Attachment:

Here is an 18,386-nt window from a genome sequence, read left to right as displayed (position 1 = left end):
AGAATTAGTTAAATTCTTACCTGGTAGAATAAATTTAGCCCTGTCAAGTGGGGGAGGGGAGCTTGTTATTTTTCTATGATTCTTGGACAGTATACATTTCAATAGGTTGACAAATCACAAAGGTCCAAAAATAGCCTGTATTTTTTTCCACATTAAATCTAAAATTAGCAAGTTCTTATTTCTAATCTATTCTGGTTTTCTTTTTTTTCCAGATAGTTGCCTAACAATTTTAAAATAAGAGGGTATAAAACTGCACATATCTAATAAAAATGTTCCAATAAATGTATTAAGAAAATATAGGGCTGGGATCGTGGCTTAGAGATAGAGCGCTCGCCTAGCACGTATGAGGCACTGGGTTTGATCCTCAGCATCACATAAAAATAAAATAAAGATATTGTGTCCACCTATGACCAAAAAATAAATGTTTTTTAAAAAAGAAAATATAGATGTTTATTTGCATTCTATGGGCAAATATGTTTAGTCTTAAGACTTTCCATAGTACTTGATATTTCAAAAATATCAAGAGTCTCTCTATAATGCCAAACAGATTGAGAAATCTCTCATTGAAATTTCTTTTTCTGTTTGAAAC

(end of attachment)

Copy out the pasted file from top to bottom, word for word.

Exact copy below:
Here is an 18,386-nt window from a genome sequence, read left to right as displayed (position 1 = left end):
AGAATTAGTTAAATTCTTACCTGGTAGAATAAATTTAGCCCTGTCAAGTGGGGGAGGGGAGCTTGTTATTTTTCTATGATTCTTGGACAGTATACATTTCAATAGGTTGACAAATCACAAAGGTCCAAAAATAGCCTGTATTTTTTTCCACATTAAATCTAAAATTAGCAAGTTCTTATTTCTAATCTATTCTGGTTTTCTTTTTTTTCCAGATAGTTGCCTAACAATTTTAAAATAAGAGGGTATAAAACTGCACATATCTAATAAAAATGTTCCAATAAATGTATTAAGAAAATATAGGGCTGGGATCGTGGCTTAGAGATAGAGCGCTCGCCTAGCACGTATGAGGCACTGGGTTTGATCCTCAGCATCACATAAAAATAAAATAAAGATATTGTGTCCACCTATGACCAAAAAATAAATGTTTTTTAAAAAAGAAAATATAGATGTTTATTTGCATTCTATGGGCAAATATGTTTAGTCTTAAGACTTTCCATAGTACTTGATATTTCAAAAATATCAAGAGTCTCTCTATAATGCCAAACAGATTGAGAAATCTCTCATTGAAATTTCTTTTTCTGTTTGAAAC